That is an impossible question to answer because for 99% of photographers and others, we donít know the final output in the future. If you start with more data from capture and raw conversion and disgard that data, it is gone forever. If you know for a fact the image will only go to the web, then for the time being, sRGB is fine. Notice I say for the time being. The reason sRGB is used for web viewing is because today, the vast majority of displays kind of behave close to sRGB. But there are wide gamut displays being sold and in a non ICC aware browser, sRGB looks piss poor (just like Adobe RGB looks piss poor on an sRGB display in a non color managed browser). Consumers like saturated colors. Iím fairly certain, as the price for wide gamut displays come down in price, they will become the norm and hence, sRGB images will look piss poor. Or maybe weíll finally see everyone viewing web images use a color managed browser.

Point is, most of us donít know what or where our images will be in 10 years. Why throw away the data when it is easy and safe to save off an iteration in sRGB for now? And youíll have to save off an iteration anyway. Even my iPhone produces photoís that are too large for the web. I have to size them down. If Iím doing this, saving out to sRGB from a wider gamut capture isnít any more work.

For 99% of the work photographers produce to differing media, sRGB is far from ideal. That doesnít mean the sRGB version will look like crap but it means it will not look as good as it could look. And if you are making fine quality ink jet prints for a book or the wall, even Adobe RGB falls short compared to a modern 8-10 color ink jet.

Why place a 35mm back on a 4x5?
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  #48  
Old 04-17-2012, 06:34 PM
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andrewrodney andrewrodney is offline
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Re: Crisp look? Sharpening in LAB?

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Originally Posted by franko60 View Post
Well, it was Dan Margulis who first sold this idea, not me and not the owners of this web site. Dan quoted this site in his article in Photoshop User.
The site I refer to is the one with the questionable wide gamut CMYK profile to implement what I think is an equally questionable Margulis workflow (and yes, Iíve sharpened CMYK images, a lot. But the CMYK was sized and output ready in a CMYK space intended for that print process).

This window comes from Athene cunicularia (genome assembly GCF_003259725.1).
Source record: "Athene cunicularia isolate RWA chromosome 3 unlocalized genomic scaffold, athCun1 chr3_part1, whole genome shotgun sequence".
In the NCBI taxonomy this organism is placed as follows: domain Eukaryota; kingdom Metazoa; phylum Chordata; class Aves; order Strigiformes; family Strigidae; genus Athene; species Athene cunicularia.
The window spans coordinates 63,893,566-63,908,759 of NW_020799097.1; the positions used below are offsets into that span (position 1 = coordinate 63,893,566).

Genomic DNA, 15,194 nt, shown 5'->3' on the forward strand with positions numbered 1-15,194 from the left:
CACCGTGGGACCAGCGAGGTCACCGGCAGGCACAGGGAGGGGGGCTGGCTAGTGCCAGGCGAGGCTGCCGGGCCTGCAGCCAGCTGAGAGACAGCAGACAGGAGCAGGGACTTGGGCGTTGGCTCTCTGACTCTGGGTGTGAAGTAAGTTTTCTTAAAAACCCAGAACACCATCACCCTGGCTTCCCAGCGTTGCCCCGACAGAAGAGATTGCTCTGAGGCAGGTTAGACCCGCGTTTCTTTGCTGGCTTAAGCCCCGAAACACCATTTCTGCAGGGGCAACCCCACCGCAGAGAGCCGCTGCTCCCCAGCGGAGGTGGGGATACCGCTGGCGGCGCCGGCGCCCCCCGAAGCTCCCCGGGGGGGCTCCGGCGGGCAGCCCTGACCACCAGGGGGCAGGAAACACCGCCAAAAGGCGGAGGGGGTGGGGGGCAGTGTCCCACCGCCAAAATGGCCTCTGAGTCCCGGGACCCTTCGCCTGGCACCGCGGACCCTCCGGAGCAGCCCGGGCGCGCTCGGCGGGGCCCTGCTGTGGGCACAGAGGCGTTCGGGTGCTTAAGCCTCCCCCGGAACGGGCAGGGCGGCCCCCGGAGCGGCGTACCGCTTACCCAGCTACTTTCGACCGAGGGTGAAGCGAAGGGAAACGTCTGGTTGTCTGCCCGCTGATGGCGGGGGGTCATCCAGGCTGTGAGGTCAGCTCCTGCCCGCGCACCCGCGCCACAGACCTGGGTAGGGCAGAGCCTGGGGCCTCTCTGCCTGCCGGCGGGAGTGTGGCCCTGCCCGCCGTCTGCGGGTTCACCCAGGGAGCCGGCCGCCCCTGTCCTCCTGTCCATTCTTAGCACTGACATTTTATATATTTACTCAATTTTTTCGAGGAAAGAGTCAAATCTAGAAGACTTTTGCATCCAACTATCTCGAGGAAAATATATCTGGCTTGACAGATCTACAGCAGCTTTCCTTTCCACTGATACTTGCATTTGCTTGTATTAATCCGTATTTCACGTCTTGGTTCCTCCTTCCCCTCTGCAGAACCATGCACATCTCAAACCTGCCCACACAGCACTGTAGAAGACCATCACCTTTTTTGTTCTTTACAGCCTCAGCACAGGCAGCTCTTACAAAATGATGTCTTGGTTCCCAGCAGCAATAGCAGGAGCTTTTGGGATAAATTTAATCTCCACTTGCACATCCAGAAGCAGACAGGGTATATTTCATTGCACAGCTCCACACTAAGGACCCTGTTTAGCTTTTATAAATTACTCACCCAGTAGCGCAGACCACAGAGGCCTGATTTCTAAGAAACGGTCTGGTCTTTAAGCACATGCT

Quote:
and when someone like Margulis shows me a new technique and explains why it's a great solution I listen (or read in this case) and take note.
Take note and test! Trust but verify. You assume Dan did? I donít know....

And to read something like this and blindly believe it is a good idea is kind of folly. Hence my suggestion people test various workflows properly. Along with examining the potential pitfalls of doing things like converting from RGB to CMYK and back just to sharpen an image and the data loss that might show up. Youíll notice that with one image, I provided exact data as to the number of unique colors prior to and after this technique. If you donít care you are throwing away more than 6% of the unique colors just to sharpen a black channel, fine. But at least illustrate that not doing this will result in an inferior document due to sharpening in RGB. Lets see some proof.
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  #49  
Old 04-17-2012, 07:12 PM
franko60 franko60 is offline
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Re: Crisp look? Sharpening in LAB?

Andrew, thank you for taking the time to argue and explain all the various questions I've raised. I don't think too many people would have that much patience and integrity. I guess I did rather think, "Gee, that's neat" when I first read Margulis' article and maybe it was back then. But things do move forward, with blinding rapidity, and what holds true 5 years ago doesn't necessarily hold true today. Keeping up for somebody who, at the end of the day, isn't that technically oriented or interested in the nuts and bolts of how things work but rather just wants to know that they do work is a difficult endeavour.

Again, thank you.

Quote:
Why place a 35mm back on a 4x5?
Well I did it in order to shoot Kodachrome, which never did come out in 4x5
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  #50  
Old 04-17-2012, 07:14 PM
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andrewrodney andrewrodney is offline
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Re: Crisp look? Sharpening in LAB?

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Originally Posted by franko60 View Post
Well I did it in order to shoot Kodachrome, which never did come out in 4x5
What, no 120 back for that camera? <g>

Ah Kodachrome, I remember it well.